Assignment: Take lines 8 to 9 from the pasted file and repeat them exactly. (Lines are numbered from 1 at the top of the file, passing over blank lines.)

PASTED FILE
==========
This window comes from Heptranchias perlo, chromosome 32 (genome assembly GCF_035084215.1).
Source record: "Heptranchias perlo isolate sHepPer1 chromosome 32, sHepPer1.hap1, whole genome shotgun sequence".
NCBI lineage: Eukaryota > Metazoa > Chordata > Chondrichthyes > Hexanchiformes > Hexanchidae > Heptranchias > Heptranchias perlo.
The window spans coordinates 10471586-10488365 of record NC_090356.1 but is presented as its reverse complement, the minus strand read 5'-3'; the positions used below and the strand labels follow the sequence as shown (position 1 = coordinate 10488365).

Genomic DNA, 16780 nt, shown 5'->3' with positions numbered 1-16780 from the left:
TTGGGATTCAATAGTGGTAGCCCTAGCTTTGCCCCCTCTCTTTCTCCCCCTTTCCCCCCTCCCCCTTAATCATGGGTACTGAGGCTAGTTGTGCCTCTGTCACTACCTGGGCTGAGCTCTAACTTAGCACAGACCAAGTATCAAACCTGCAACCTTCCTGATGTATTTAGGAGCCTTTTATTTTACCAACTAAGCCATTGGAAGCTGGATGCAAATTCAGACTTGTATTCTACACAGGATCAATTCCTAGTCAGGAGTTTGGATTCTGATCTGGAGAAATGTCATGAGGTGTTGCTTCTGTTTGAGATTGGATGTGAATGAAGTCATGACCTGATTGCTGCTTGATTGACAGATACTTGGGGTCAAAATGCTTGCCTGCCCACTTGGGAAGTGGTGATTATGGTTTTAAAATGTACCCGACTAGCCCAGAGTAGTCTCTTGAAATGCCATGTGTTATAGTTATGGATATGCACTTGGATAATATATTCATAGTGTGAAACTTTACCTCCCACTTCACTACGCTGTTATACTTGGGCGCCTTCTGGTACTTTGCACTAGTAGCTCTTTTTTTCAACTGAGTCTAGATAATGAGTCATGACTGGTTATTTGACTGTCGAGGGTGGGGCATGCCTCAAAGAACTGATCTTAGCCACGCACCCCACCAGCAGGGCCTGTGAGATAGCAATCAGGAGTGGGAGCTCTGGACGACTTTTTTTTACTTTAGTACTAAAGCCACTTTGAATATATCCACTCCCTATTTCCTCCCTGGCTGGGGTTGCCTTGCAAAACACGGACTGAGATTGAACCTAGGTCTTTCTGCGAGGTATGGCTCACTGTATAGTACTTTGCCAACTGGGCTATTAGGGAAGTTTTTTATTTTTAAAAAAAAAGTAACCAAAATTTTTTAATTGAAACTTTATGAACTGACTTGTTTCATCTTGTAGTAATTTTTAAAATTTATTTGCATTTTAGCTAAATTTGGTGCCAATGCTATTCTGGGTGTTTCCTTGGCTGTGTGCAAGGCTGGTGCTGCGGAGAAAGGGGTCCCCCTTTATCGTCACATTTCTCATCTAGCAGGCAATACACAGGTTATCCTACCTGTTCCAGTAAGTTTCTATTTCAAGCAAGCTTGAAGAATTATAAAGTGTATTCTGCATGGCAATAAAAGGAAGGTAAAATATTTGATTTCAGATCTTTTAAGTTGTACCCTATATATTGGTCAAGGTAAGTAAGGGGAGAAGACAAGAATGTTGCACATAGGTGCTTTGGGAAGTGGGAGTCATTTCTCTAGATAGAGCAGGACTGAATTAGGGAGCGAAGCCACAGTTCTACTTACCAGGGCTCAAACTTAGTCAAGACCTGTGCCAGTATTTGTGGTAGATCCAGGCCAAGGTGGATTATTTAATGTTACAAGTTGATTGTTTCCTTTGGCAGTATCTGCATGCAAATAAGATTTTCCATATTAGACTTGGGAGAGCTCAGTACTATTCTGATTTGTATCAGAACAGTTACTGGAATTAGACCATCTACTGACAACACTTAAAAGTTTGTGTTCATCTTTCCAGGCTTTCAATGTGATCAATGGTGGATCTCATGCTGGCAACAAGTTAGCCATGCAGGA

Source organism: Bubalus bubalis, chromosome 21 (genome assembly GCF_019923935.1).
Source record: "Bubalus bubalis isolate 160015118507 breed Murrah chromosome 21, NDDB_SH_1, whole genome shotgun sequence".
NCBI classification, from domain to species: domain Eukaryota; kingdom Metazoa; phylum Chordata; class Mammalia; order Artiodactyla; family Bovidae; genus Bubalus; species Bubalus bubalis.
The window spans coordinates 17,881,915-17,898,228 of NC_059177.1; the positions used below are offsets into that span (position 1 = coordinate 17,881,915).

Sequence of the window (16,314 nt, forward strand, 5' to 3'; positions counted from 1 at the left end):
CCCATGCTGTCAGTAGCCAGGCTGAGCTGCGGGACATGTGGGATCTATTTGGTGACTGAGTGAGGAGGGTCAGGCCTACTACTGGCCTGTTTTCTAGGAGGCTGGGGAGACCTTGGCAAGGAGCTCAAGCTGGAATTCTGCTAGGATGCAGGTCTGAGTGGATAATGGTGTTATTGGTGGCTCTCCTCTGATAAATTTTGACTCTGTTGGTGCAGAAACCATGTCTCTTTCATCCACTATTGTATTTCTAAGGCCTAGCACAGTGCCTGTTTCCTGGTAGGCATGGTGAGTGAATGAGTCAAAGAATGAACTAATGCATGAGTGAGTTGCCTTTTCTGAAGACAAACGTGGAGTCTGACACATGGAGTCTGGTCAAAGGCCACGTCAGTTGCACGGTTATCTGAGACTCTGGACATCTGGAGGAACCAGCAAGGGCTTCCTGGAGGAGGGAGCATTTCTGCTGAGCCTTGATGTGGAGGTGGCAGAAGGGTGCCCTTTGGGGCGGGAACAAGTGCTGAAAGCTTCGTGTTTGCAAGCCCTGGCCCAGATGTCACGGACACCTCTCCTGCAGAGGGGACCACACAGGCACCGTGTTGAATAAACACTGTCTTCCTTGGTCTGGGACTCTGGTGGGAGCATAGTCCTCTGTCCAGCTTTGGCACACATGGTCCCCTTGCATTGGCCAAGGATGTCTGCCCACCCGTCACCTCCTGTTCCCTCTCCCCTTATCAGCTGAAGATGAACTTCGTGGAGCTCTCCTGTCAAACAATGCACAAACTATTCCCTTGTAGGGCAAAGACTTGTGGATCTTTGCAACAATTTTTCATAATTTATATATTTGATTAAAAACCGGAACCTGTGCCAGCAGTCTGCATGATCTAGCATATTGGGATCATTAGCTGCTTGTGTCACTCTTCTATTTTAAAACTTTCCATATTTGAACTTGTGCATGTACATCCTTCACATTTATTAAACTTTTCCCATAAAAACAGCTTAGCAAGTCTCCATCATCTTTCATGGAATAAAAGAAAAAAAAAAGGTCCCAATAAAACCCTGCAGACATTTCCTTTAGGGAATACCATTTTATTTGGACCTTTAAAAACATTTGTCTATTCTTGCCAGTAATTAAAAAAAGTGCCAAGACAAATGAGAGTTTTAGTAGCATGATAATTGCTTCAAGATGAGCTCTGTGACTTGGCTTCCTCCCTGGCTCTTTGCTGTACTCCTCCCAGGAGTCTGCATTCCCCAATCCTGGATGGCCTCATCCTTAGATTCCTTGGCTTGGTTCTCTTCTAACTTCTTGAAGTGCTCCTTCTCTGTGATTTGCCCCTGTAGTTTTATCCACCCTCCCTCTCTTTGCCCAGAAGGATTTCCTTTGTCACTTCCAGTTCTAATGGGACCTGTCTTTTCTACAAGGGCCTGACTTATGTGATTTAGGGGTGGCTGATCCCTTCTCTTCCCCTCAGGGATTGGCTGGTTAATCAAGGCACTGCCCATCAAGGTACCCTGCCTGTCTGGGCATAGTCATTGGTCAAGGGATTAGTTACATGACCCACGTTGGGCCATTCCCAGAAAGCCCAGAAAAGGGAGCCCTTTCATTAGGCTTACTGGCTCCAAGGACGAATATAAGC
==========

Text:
Source record: "Bubalus bubalis isolate 160015118507 breed Murrah chromosome 21, NDDB_SH_1, whole genome shotgun sequence".
NCBI classification, from domain to species: domain Eukaryota; kingdom Metazoa; phylum Chordata; class Mammalia; order Artiodactyla; family Bovidae; genus Bubalus; species Bubalus bubalis.